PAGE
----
Prisons don't rehabilitate, they don't punish, they don't protect, so what the hell do they do?
It is more dangerous that even a guilty person should be punished without the forms of law than that he should escape.
We shall not yield to violence. We shall not be deprived of union freedoms. We shall never agree with sending people to prison for their convictions.
The refined punishments of the spiritual mode are usually much more indecent and dangerous than a good smack.
Society has used the juvenile courts to create a caste system where there are throw-away people.
Fast closed with double grills
And triple gates – the cell
To wicked souls is hell;
But to a mind that's innocent
'Tis only iron, wood and stone.
Those magistrates who can prevent crime, and do not, in effect encourage it.
The common argument that crime is caused by poverty is a kind of slander on the poor.
Whatever is worthy to be loved for anything is worthy of preservation. A wise and dispassionate legislator, if any such should ever arise among men, will not condemn to death him who has done or is likely to do more service than injury to society. Blocks and gibbets are the nearest objects with legislators, and their business is never with hopes or with virtues.
Any punishment that does not correct, that can merely rouse rebellion in whoever has to endure it, is a piece of gratuitous infamy which makes those who impose it more guilty in the eyes of humanity, good sense and reason, nay a hundred times more guilty than the victim on whom the punishment is inflicted.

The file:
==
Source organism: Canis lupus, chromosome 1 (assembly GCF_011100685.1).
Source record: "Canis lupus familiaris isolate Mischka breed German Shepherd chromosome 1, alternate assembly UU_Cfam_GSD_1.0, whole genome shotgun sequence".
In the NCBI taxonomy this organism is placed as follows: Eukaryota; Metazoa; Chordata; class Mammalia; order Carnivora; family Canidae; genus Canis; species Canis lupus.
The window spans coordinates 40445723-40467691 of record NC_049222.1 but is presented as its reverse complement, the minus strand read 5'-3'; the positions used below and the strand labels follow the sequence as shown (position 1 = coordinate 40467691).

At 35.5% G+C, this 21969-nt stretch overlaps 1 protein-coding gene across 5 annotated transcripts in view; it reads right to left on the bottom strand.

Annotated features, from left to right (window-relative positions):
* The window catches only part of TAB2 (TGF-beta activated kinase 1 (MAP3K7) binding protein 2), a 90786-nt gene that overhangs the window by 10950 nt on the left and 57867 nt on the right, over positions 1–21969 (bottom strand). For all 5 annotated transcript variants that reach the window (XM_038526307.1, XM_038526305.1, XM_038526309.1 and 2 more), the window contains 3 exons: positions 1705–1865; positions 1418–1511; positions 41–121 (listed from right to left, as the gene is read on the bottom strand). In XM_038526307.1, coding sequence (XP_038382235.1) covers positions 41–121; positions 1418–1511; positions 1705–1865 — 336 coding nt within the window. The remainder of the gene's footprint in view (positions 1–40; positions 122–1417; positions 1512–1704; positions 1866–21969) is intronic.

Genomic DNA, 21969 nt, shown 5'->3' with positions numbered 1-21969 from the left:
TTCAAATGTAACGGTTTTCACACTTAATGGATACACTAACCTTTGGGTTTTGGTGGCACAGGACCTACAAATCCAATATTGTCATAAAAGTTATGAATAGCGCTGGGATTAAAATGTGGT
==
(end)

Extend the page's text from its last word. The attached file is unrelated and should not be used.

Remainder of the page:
It is better that ten guilty persons escape, than that one innocent suffer.
America is the land of the second chance – and when the gates of the prison open, the path ahead should lead to a better life.
The penalty for laughing in a courtroom is six months in jail; if it were not for this penalty, the jury would never hear the evidence.
Crimes lead one into another; they who are capable of being forgers are capable of being incendiaries.
Before we can diminish our sufferings from the ill-controlled aggressive assaults of fellow citizens, we must renounce the philosophy of punishment, the obsolete, vengeful penal attitude. In its place we would seek a comprehensive, constructive social attitude - therapeutic in some instances, restraining in some instances, but preventive in its total social impact. In the last analysis this becomes a question of personal morals and values. No matter how glorified or how piously disguised, vengeance as a human motive must be personally repudiated by each and every one of us.